How to Clean Copper

Ryan M. Grambart
Founder & CEO - CopperSmith
Ryan M. Grambart

how to clean copper

Once you've installed your World CopperSmith copper item - your sink, table, bathtub, or range hood - you'll want to make it last.

With a natural, "living" finish, copper will develop its own unique patina over time, reflecting your personal use and lifestyle. It will look all the better if you protect it from harsh chemicals and perform some simple routine cleaning.

CopperSmith's finish

When you customize copper pieces with us, you'll choose a finish. For most cases, we recommend the living finish, which will allow the copper surface to develop an uninhibited patina that is completely unique to you.

natural patina

We do offer clear-coat gloss and matte finishes. These will preserve the original look of the copper pieces and protect against some wear, meaning all but the worst tarnishing will require only warm water and a mild detergent. We don’t offer sealants on sink basins! Always check the back of your specific sample to check if the finish is sealed or living.

Made to use - copper wear

World CopperSmith's products are made for longevity and utility in addition to aesthetic appeal. Copper cookware can endure heavy use, so long as it's cleaned well.

Threats to copper

Copper is a highly reactive metal, and as such it's prone to tarnishing from water, harsh chemicals, and oxygen. Contact with human skin and its oils will also cause copper to tarnish over time, which is why copper jewelry and utensils can discolor quickly.

If your once shining copper surface is now a dull brown or even green, fear not, for nearly all discoloration can be reversed.

To minimize the problem, there are several things to keep in mind.

minimize copper tarnish

Firstly, reduce the amount of time your copper item is wet or exposed to chemicals (especially acids). Running your copper through the dishwasher will accelerate oxidation, and leaving pools of water in copper pots or sinks will quickly lead to tarnishing.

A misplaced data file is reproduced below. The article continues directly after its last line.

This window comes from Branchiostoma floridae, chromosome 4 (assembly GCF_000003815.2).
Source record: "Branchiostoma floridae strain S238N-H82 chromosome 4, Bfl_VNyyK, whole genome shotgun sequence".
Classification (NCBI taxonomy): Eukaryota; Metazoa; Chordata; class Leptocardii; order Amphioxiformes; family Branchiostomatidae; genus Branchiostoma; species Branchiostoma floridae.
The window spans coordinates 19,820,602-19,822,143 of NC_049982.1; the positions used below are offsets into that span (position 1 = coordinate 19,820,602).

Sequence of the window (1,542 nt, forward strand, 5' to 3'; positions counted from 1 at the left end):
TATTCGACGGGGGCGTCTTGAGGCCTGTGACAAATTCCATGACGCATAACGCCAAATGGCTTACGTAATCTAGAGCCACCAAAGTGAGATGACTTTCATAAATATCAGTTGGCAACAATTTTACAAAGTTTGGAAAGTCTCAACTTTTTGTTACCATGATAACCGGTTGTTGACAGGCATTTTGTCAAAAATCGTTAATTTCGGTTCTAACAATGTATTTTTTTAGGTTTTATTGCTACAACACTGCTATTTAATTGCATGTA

Secondly, avoid direct acid exposure (such as lemon juice, ketchup, baking soda, vinegar, etc.), as this will produce bright spots. Compounds like mineral oil will cause corrosion and should always be avoided. Over time, the copper sink or other item will repair itself and return to its original color, but it's a good idea to avoid the situation altogether by only allowing acid or harsh chemicals to touch your copper when diluted in cooking or applied with a soft cloth for the purpose of cleaning. With a copper sink, you are inevitably going to get some patina changes on the bottom - which is nothing to worry about!

Cleaning copper

After some use, you notice that your copper piece has discolored or accumulated some grime. Here's how to clean it, according to the kind of mess.

patina clear coat

Sealed Copper Products - Grease and oil

Most common to copper range hoods, this encompasses superficial spotting that occurs as a natural part of the cooking process. With minimal elbow grease, these messes are a breeze to clean. Prepare a bowl of water, as hot as you can tolerate, with a little bit of mild dish detergent. Soak a soft cloth in the solution, ring it out, and gently wipe your copper. This should remove any grease and oil.

Natural (unsealed copper products)

All copper can tarnish, especially higher-use items like copper pots or a copper sink. If you're noticing discoloration, take these steps to return tarnished copper to its original glory.

What is the easiest way to clean copper?

While there are store-bought (mild) copper cleaners that can work well, it's easy and cost-effective to make your own cleaner from household items! These methods work by applying a diluted acid to the copper, and the following moderate chemical reaction removes tarnish without damaging your copper.

ways to clean copper

Lemon juice

  1. In a bowl, combine one part salt with two parts lemon juice. Stir until the mixture becomes a thin paste.
  2. Pour or spread the paste over the affected area.
  3. Use a soft, dry cloth to gently buff the pasted area. This should remove tarnish. If it doesn't get all of it, repeat steps 2 & 3.
  4. Thoroughly rinse your copper with clean water, then dry with a towel or cloth.


  1. Sprinkle salt over the tarnished copper.
  2. Drizzle vinegar over the salt.
  3. Add more salt on top of the vinegar.
  4. Gently buff with a soft cloth until the tarnish is removed.
  5. Rinse with water and dry thoroughly.

commercial products to clean copper

Copper worth keeping clean

tips to keep copper clean

At World CopperSmith, we know the joy of clean copper pans, copper sinks, and copper tables. This unique material adds a great deal to any space, while its antimicrobial properties keep germs away from your cooking area. Follow these simple steps to remove grime and tarnish, or avoid it altogether - keeping your CopperSmith product in pristine condition.

May 15, 2022